These are still only the opinions of Operators, and the real answers must obviously come from the Focus Pullers. Are there any on the forum who would like to contribute to this discussion?
Posted 21 May 2004 - 11:57 AM
Lets not forget about Iris Control for HD.
A DP I've worked with on a number of HD shoots likes having a small handheld monitor and the seperate Iris control for mobility.
I put velcro on the monitor as well as the BFD with the same idea as the control center. Of course the DP always seperates the units but puts them together when he's not using them.
I think this is a very cool device. Now I have to go a buy a bigger monitor like the one shown! I have a little 3" monitor.
On a related note: The Steadicam Guild will be having a Steadicam Assistant workshop in the near future. So if you know anyone who is an assistant and would like to take a workshop specifically designed for Camera Assisting for Steadicam operators please contact the Steadicam guild at firstname.lastname@example.org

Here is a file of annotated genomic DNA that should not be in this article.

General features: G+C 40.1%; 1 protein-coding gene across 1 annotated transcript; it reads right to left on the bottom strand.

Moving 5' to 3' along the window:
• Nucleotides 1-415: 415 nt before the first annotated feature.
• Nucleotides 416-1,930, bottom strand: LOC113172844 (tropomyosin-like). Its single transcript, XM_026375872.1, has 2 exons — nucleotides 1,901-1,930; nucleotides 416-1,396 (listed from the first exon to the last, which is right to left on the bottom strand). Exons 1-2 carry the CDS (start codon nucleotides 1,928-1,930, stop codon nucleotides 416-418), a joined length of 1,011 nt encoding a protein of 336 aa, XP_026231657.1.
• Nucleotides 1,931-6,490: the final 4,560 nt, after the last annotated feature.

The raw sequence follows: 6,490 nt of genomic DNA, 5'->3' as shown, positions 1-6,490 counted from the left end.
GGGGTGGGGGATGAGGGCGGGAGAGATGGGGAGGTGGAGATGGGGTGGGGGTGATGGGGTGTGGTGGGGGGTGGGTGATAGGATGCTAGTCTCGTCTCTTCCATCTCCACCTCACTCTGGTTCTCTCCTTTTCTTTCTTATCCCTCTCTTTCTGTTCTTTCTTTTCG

Goto the www.steadicamguild.net Web site for more information.
Posted 21 May 2004 - 11:57 AM
Posted 21 May 2004 - 04:47 PM
If an AC is really going to try and pull focus off a little 3-4" monitor, well then they certainly need a little more time in the saddle to understand that this is not just a mechanical act that can be done off a screen or watching digits on a Panatape or Cinetape. It is so much more to do with anticipation, intuition, and above all experience. Just like flying a rig isn't just about being able to handle the physical aspect of wearing it & muscling it around. In Ted Churchill's words it is much more like a ballet.